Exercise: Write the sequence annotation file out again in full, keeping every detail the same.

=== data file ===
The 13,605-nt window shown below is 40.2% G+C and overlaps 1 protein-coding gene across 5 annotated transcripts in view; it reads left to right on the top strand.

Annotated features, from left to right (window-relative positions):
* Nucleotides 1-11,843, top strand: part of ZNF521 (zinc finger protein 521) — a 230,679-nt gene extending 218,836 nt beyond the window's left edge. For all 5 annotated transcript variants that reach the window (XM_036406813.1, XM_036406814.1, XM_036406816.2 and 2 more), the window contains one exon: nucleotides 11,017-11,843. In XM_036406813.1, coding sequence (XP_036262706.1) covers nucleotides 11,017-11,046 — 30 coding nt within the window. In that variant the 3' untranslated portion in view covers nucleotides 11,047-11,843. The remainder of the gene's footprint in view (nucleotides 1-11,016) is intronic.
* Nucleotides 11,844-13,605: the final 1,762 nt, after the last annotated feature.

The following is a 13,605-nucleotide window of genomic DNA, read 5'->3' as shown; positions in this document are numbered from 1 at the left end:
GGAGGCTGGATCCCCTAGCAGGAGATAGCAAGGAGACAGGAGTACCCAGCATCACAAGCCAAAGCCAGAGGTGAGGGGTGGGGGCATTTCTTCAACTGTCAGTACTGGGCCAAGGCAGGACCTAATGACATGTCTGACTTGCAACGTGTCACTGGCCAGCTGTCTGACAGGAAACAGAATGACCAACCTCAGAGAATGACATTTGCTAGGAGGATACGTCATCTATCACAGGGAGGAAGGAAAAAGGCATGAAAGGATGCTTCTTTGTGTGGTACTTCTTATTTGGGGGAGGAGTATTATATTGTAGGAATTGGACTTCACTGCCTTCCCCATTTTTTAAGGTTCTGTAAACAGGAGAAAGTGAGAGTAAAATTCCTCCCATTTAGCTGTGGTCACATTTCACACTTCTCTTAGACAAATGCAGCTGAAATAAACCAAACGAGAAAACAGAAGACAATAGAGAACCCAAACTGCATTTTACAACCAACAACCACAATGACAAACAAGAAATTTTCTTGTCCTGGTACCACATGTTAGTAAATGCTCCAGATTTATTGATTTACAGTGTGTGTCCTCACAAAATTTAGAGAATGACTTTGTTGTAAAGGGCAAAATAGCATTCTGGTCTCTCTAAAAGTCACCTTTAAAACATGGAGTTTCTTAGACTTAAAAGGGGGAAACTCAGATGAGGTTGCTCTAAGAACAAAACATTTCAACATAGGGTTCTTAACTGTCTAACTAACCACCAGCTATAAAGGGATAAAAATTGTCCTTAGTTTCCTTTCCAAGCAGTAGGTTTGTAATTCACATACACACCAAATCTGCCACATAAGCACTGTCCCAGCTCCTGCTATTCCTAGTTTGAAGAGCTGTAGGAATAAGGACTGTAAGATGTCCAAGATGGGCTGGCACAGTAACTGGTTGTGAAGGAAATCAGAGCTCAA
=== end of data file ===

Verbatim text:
The 13,605-nt window shown below is 40.2% G+C and overlaps 1 protein-coding gene across 5 annotated transcripts in view; it reads left to right on the top strand.

Annotated features, from left to right (window-relative positions):
* Nucleotides 1-11,843, top strand: part of ZNF521 (zinc finger protein 521) — a 230,679-nt gene extending 218,836 nt beyond the window's left edge. For all 5 annotated transcript variants that reach the window (XM_036406813.1, XM_036406814.1, XM_036406816.2 and 2 more), the window contains one exon: nucleotides 11,017-11,843. In XM_036406813.1, coding sequence (XP_036262706.1) covers nucleotides 11,017-11,046 — 30 coding nt within the window. In that variant the 3' untranslated portion in view covers nucleotides 11,047-11,843. The remainder of the gene's footprint in view (nucleotides 1-11,016) is intronic.
* Nucleotides 11,844-13,605: the final 1,762 nt, after the last annotated feature.

The following is a 13,605-nucleotide window of genomic DNA, read 5'->3' as shown; positions in this document are numbered from 1 at the left end:
GGAGGCTGGATCCCCTAGCAGGAGATAGCAAGGAGACAGGAGTACCCAGCATCACAAGCCAAAGCCAGAGGTGAGGGGTGGGGGCATTTCTTCAACTGTCAGTACTGGGCCAAGGCAGGACCTAATGACATGTCTGACTTGCAACGTGTCACTGGCCAGCTGTCTGACAGGAAACAGAATGACCAACCTCAGAGAATGACATTTGCTAGGAGGATACGTCATCTATCACAGGGAGGAAGGAAAAAGGCATGAAAGGATGCTTCTTTGTGTGGTACTTCTTATTTGGGGGAGGAGTATTATATTGTAGGAATTGGACTTCACTGCCTTCCCCATTTTTTAAGGTTCTGTAAACAGGAGAAAGTGAGAGTAAAATTCCTCCCATTTAGCTGTGGTCACATTTCACACTTCTCTTAGACAAATGCAGCTGAAATAAACCAAACGAGAAAACAGAAGACAATAGAGAACCCAAACTGCATTTTACAACCAACAACCACAATGACAAACAAGAAATTTTCTTGTCCTGGTACCACATGTTAGTAAATGCTCCAGATTTATTGATTTACAGTGTGTGTCCTCACAAAATTTAGAGAATGACTTTGTTGTAAAGGGCAAAATAGCATTCTGGTCTCTCTAAAAGTCACCTTTAAAACATGGAGTTTCTTAGACTTAAAAGGGGGAAACTCAGATGAGGTTGCTCTAAGAACAAAACATTTCAACATAGGGTTCTTAACTGTCTAACTAACCACCAGCTATAAAGGGATAAAAATTGTCCTTAGTTTCCTTTCCAAGCAGTAGGTTTGTAATTCACATACACACCAAATCTGCCACATAAGCACTGTCCCAGCTCCTGCTATTCCTAGTTTGAAGAGCTGTAGGAATAAGGACTGTAAGATGTCCAAGATGGGCTGGCACAGTAACTGGTTGTGAAGGAAATCAGAGCTCAA